Time to Live for Mental Health Carers
A story by Support in Mind Scotland
We provided grants directly to carers who care for an adult who have serious mental health problems and mental illness.
What Time to Live for Mental Health Carers did
We ran 2 rounds of applications in January and April. Carers applied using a standard application form and each form had to be supported by a Support Worker who knew the carer and could help them complete the form. For those who did not have a Support Worker we ensured we identified someone who could help them. Comprehensive guidelines were distributed to carers' organisations for Support Workers to use.
A small panel met to assess applications against set criteria and decisions were communicated by letter to the Carer and the Support Worker. An agreement was signed by those receiving grants, but for young carers this agreement was with a support agency and not the young person. We advertised the fund through all of our carers' networks and across our membership, and through our own services. We also tried advertising in local papers, however this did not bring direct enquiries.
Over the year we adapted the assessment process to reflect the increase in applications and to try to build in more fairness and we allocated a proportion of applications to each panel member but asked for a more in-depth analysis of the form.
A couple went away from their busy noisy street for a holiday in a remote rural area: "It was a breath of fresh air. I had a lovely break with my husband who I care for and who has severe depression. I am finding it difficult to leave home as he doesn’t like crowds. I am with him all the time. The break was amazing. Away from home having everything done for you. Quiet walks in the countryside. No distraction from busy streets or noisy neighbours. A tonic for my husband and myself.
A couple went to stay with family: "There were some stressful elements with some new activities but there was a vast improvement in my partner's willingness to try and engage with others and go outside. While there, family members convinced us to try going on runs and to the gym and this was a mega-positive move in the right direction and something we are continuing since returning."
2 sisters went away together with one of the sister's son's who has serious mental illness. The carer said afterwards, It was very relaxing to have a change of environment and a change of routine. I was able to talk to my sister face to face about my son's illness which was helpful too as I do not see her very often.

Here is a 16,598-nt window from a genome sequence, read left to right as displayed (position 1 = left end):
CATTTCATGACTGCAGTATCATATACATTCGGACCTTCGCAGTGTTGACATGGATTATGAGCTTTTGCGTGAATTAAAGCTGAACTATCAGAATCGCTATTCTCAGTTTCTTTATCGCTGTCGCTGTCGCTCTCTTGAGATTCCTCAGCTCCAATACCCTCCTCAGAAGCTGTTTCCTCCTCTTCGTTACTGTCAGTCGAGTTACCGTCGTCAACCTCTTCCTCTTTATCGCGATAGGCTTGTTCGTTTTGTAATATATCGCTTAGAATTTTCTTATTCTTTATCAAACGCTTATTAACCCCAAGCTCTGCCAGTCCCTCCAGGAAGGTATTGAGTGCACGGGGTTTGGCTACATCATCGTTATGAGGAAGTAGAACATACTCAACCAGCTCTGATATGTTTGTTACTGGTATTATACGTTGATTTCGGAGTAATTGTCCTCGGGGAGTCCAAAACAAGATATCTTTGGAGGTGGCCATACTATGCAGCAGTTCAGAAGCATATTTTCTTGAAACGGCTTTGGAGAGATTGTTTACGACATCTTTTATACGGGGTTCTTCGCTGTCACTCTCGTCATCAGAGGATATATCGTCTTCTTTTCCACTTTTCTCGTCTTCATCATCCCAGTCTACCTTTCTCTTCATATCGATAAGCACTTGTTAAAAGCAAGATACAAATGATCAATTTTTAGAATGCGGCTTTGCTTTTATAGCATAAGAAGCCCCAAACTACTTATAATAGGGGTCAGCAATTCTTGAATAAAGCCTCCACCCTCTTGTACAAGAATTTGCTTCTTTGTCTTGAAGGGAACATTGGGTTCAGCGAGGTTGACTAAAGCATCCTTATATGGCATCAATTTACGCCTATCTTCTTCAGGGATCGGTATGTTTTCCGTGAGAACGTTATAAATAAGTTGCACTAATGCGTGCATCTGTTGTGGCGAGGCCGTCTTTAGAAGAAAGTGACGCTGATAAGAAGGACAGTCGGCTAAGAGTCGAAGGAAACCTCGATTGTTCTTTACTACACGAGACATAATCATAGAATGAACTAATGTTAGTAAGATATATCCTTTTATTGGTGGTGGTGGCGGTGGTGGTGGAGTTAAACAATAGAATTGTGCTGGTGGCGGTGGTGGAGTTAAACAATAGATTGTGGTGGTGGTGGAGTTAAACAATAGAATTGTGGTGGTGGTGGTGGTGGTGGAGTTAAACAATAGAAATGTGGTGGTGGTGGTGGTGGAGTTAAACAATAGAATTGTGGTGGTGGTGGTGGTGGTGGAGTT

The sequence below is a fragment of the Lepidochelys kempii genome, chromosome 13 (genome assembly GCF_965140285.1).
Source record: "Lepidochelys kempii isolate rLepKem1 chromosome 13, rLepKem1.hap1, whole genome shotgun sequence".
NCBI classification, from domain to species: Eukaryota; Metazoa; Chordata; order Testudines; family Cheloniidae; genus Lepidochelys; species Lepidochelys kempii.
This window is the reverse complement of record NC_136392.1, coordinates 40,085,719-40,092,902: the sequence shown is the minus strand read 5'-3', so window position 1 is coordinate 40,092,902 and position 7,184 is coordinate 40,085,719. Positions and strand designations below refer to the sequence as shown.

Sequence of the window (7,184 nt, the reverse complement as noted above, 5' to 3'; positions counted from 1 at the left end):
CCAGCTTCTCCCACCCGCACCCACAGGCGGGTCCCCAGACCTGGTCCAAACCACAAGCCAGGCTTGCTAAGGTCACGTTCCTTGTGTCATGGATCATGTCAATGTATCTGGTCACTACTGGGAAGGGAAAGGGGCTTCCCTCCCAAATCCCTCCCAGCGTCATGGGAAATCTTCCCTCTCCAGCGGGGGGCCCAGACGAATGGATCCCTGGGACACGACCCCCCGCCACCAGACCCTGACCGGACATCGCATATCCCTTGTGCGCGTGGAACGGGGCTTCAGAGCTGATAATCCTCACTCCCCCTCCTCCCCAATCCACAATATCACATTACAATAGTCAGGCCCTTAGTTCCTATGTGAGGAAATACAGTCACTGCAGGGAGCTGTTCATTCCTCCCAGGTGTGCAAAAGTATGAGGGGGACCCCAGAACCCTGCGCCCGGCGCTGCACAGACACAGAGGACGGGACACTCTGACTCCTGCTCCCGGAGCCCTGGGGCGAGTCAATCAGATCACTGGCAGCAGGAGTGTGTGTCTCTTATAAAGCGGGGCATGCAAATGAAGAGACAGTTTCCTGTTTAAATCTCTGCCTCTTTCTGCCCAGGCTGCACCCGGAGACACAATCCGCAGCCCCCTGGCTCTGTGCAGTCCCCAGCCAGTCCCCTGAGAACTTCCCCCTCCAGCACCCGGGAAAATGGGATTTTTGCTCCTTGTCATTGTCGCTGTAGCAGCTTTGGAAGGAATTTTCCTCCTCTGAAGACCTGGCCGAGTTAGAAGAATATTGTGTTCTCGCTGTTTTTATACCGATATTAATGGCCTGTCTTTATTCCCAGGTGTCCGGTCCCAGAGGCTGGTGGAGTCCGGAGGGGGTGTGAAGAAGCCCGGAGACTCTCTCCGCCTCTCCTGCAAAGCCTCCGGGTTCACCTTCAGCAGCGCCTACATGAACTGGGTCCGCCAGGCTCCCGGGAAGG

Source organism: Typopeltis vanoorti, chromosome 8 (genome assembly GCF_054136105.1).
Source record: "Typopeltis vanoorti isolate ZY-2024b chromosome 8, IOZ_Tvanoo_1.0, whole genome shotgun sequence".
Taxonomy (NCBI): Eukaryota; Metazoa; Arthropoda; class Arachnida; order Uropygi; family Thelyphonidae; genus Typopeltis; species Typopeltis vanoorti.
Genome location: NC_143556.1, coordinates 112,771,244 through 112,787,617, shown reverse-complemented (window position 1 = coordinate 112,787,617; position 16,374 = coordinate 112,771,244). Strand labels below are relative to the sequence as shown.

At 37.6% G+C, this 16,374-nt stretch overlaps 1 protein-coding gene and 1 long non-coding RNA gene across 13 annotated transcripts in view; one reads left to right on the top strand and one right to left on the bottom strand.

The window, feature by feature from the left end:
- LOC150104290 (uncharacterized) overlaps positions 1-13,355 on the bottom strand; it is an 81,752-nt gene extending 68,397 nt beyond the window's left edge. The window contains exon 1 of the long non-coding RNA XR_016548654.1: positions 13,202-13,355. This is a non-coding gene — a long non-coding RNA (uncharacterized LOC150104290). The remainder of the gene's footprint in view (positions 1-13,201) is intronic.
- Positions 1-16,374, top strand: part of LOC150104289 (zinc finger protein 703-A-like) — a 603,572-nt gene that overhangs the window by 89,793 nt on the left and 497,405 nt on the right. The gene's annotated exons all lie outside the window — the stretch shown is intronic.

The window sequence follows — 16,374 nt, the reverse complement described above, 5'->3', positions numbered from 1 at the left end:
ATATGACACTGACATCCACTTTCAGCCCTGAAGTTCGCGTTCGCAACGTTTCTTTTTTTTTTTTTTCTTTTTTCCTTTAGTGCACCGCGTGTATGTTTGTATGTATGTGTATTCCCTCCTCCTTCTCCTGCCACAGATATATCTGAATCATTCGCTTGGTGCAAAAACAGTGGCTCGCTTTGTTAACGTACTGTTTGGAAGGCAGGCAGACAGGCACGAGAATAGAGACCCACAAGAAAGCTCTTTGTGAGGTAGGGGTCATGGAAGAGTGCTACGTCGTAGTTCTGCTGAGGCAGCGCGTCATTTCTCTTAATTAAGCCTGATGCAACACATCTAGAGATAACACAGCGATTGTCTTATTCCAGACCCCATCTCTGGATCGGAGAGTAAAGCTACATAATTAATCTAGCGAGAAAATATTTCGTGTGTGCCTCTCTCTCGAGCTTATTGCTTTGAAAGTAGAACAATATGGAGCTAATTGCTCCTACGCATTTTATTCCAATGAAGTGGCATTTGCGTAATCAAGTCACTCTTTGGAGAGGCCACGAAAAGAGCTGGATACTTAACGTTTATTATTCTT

We went for walks that were lovely and therapeutic. Most of all it was good not to worry about my son as he also had company. It helped him get up in the morning and having company for a few days improved his conversations and interactions with people.
A carer (75 years old) of an adult son with schizophrenia asked for funding for an art class: "I go to the classes twice a week and that is my lifeline. Apart from painting the social aspect is a great help. So it feels like my break has already started and will last. It is all positive. One artwork will be exhibited in a local exhibition this summer. I am calm and able to cope."
What Support in Mind Scotland has learnedWe learned that the majority of families still prefer breaks and activities that involve both carer and cared for. This was an early lesson but it has endured through all rounds. This emphasises for us the importance of family relationships to this group of people for whom normal family life is so limited by mental ill-health.
We also learned that people experience stress in different ways and balance this with other benefits. A number of our recipients spoke of stress arising from taking part in something new, or having to put in place new arrangements; but the benefits to them in other ways made up for this.
We learned that the breaks that seemed to have longer lasting benefits were those that involved activities, and classes as carers felt that the regularity of having something to look forward to and plan for was really important. This aspect of the breaks has given us food for thought in terms of sustainability for future rounds and so we have changed our approach to encourage people to think in this way about what would make the most difference for longer.